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Trinity Highway Products
On the Inside
Naylor, LLC
Naylor, LLC
Board of Certified Safety Professionals (BCSP)
Regulatory & Legislative Updates
On April 29, 2013, OSHA issued a memorandum to its regional administrators advising them of a new effort using enforcement, outreach and training to protect temporary workers from workplace hazards. The guidance is the result of a series of reports of temporary workers suffering fatal injuries during the first days on the job.

The memo advises regional administrators to direct compliance safety and health officers (CSHOs) to first determine, within the scope of their inspections whether any employees are temporary workers and whether any of the identified temporary employees are exposed to a violative condition." Second, CHSOs "should assess – using records review and interviews – whether those workers have in fact received required training in a language and vocabulary they understand." For purposes of this information gathering, OSHA is focused on temporary workers supplied and paid by a staffing (or "temp") agency. An OSHA official confirmed to AGC in a recent conversation that the effort is not intended to cover directly hired temporary employees or employees managed by a professional employer organization ("PEO").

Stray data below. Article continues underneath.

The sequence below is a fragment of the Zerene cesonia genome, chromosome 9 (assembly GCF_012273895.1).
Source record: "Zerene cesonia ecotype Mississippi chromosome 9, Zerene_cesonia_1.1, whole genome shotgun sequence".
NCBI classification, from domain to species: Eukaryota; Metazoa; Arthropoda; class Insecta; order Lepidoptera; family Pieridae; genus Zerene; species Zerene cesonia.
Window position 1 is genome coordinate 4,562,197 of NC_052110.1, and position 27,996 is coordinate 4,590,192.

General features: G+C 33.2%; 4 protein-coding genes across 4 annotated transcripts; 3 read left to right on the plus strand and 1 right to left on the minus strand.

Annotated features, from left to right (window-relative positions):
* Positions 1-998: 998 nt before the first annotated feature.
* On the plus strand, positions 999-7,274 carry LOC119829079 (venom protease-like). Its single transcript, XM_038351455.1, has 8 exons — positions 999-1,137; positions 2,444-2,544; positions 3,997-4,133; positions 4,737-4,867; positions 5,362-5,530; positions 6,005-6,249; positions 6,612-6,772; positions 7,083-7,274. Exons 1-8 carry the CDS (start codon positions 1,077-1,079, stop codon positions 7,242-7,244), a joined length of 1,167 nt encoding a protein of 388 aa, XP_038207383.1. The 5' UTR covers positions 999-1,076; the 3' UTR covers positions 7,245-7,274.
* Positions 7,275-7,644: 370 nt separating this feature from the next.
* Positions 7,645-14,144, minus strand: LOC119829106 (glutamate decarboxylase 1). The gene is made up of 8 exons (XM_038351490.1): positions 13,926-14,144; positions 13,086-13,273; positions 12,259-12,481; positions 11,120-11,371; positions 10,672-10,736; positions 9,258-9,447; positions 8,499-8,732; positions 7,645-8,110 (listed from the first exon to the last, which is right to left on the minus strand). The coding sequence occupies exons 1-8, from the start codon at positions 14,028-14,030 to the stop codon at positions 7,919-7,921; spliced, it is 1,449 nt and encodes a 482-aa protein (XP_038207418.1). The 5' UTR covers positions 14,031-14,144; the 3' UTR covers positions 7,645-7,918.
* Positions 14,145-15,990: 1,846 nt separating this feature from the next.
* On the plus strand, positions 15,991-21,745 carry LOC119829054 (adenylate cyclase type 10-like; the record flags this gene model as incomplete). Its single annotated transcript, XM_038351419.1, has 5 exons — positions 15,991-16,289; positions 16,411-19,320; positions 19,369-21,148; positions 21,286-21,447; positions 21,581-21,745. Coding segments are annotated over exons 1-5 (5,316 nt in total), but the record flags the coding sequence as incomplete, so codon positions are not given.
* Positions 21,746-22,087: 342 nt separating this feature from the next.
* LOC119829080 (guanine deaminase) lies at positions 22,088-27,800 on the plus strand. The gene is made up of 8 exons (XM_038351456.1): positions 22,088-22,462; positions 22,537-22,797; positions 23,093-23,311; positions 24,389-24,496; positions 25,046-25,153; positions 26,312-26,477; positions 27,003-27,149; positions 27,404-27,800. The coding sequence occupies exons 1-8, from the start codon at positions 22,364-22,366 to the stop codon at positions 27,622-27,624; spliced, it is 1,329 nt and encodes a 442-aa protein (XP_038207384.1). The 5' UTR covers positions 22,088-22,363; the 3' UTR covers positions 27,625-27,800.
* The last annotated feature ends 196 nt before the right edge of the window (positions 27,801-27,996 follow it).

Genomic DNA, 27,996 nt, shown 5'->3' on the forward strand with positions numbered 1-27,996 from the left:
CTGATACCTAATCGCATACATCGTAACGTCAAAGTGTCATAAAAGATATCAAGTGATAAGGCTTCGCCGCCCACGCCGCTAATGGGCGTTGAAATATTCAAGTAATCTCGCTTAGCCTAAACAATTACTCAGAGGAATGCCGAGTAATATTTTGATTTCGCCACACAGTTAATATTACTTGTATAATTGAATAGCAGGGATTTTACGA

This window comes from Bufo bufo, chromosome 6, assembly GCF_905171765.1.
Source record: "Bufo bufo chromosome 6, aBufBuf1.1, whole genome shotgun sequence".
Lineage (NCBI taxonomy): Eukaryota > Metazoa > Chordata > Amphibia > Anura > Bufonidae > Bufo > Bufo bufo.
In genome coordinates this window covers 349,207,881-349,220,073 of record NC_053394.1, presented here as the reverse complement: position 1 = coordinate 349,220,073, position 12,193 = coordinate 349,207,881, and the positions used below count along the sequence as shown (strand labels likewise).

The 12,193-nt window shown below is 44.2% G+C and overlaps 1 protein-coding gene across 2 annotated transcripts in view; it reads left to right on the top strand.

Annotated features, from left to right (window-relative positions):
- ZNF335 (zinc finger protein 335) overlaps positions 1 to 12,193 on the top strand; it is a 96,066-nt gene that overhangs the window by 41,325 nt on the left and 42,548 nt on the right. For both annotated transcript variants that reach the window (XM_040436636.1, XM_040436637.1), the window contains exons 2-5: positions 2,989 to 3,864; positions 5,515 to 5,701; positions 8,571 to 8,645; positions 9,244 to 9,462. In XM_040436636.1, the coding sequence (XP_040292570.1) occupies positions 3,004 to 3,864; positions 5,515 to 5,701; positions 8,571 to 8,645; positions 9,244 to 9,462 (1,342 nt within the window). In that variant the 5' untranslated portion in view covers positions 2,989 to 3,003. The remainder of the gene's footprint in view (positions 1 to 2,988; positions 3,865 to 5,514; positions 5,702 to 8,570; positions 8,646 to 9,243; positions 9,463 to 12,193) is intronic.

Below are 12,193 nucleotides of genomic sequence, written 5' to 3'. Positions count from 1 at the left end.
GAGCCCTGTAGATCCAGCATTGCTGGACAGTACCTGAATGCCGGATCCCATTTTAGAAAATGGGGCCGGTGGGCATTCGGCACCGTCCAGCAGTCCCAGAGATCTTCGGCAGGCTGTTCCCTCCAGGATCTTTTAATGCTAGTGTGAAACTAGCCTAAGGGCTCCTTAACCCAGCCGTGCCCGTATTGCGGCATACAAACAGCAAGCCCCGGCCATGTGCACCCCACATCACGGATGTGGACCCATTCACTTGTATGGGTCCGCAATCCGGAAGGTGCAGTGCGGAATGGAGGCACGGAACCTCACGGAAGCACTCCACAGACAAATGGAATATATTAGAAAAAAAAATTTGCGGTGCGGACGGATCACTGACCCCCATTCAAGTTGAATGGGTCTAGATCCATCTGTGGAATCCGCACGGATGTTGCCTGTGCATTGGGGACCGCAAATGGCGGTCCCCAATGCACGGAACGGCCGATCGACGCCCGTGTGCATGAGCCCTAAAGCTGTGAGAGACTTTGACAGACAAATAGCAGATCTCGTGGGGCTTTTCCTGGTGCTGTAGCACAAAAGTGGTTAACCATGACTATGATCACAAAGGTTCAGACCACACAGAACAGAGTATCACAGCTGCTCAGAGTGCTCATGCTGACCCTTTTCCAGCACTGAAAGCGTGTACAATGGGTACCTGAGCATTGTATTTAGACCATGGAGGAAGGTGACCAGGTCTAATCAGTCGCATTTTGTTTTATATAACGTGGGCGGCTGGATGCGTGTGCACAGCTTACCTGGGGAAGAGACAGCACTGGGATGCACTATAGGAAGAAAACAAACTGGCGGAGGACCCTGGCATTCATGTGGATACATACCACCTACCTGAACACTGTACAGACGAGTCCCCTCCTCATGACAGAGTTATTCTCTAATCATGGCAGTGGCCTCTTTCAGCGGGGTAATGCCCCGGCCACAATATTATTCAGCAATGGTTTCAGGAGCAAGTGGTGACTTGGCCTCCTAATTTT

Within OSHA’s information system, the directive instructs CHSOs to flag worksites where any temporary employees are exposed to violative conditions. In addition, inspectors are now required to capture the name of the workers’ staffing agency, the agency’s location, and the extent to which the temporary workers are being supervised on a day-to-day basis by either the host employer or the staffing agency.